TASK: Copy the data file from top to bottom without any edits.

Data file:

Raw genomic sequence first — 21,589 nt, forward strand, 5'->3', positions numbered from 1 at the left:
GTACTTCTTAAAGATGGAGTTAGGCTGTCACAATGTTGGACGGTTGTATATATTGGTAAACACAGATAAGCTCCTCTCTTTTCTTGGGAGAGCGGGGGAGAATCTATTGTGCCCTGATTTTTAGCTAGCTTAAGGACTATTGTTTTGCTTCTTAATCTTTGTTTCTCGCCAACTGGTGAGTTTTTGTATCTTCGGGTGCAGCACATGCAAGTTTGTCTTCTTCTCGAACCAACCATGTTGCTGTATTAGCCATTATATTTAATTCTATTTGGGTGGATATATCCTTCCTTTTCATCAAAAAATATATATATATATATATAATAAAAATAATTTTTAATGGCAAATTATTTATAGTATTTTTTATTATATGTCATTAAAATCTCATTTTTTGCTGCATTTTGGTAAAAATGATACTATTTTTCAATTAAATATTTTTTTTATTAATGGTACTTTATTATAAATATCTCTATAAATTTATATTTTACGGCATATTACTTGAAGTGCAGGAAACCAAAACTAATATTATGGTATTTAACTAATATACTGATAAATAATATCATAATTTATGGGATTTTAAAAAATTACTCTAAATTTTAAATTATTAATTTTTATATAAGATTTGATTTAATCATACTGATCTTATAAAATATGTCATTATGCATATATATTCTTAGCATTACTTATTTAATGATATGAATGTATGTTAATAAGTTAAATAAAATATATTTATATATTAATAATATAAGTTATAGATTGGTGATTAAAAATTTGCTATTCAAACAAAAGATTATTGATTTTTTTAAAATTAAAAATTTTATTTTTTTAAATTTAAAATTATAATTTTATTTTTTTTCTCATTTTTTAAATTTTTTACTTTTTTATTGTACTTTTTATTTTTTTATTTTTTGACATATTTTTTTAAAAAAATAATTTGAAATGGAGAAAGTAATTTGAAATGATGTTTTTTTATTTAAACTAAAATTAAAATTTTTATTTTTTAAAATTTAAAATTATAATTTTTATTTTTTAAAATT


Raw genomic sequence first — 21,589 nt, forward strand, 5'->3', positions numbered from 1 at the left:
GTACTTCTTAAAGATGGAGTTAGGCTGTCACAATGTTGGACGGTTGTATATATTGGTAAACACAGATAAGCTCCTCTCTTTTCTTGGGAGAGCGGGGGAGAATCTATTGTGCCCTGATTTTTAGCTAGCTTAAGGACTATTGTTTTGCTTCTTAATCTTTGTTTCTCGCCAACTGGTGAGTTTTTGTATCTTCGGGTGCAGCACATGCAAGTTTGTCTTCTTCTCGAACCAACCATGTTGCTGTATTAGCCATTATATTTAATTCTATTTGGGTGGATATATCCTTCCTTTTCATCAAAAAATATATATATATATATATAATAAAAATAATTTTTAATGGCAAATTATTTATAGTATTTTTTATTATATGTCATTAAAATCTCATTTTTTGCTGCATTTTGGTAAAAATGATACTATTTTTCAATTAAATATTTTTTTTATTAATGGTACTTTATTATAAATATCTCTATAAATTTATATTTTACGGCATATTACTTGAAGTGCAGGAAACCAAAACTAATATTATGGTATTTAACTAATATACTGATAAATAATATCATAATTTATGGGATTTTAAAAAATTACTCTAAATTTTAAATTATTAATTTTTATATAAGATTTGATTTAATCATACTGATCTTATAAAATATGTCATTATGCATATATATTCTTAGCATTACTTATTTAATGATATGAATGTATGTTAATAAGTTAAATAAAATATATTTATATATTAATAATATAAGTTATAGATTGGTGATTAAAAATTTGCTATTCAAACAAAAGATTATTGATTTTTTTAAAATTAAAAATTTTATTTTTTTAAATTTAAAATTATAATTTTATTTTTTTTCTCATTTTTTAAATTTTTTACTTTTTTATTGTACTTTTTATTTTTTTATTTTTTGACATATTTTTTTAAAAAAATAATTTGAAATGGAGAAAGTAATTTGAAATGATGTTTTTTTATTTAAACTAAAATTAAAATTTTTATTTTTTAAAATTTAAAATTATAATTTTTATTTTTTAAAATT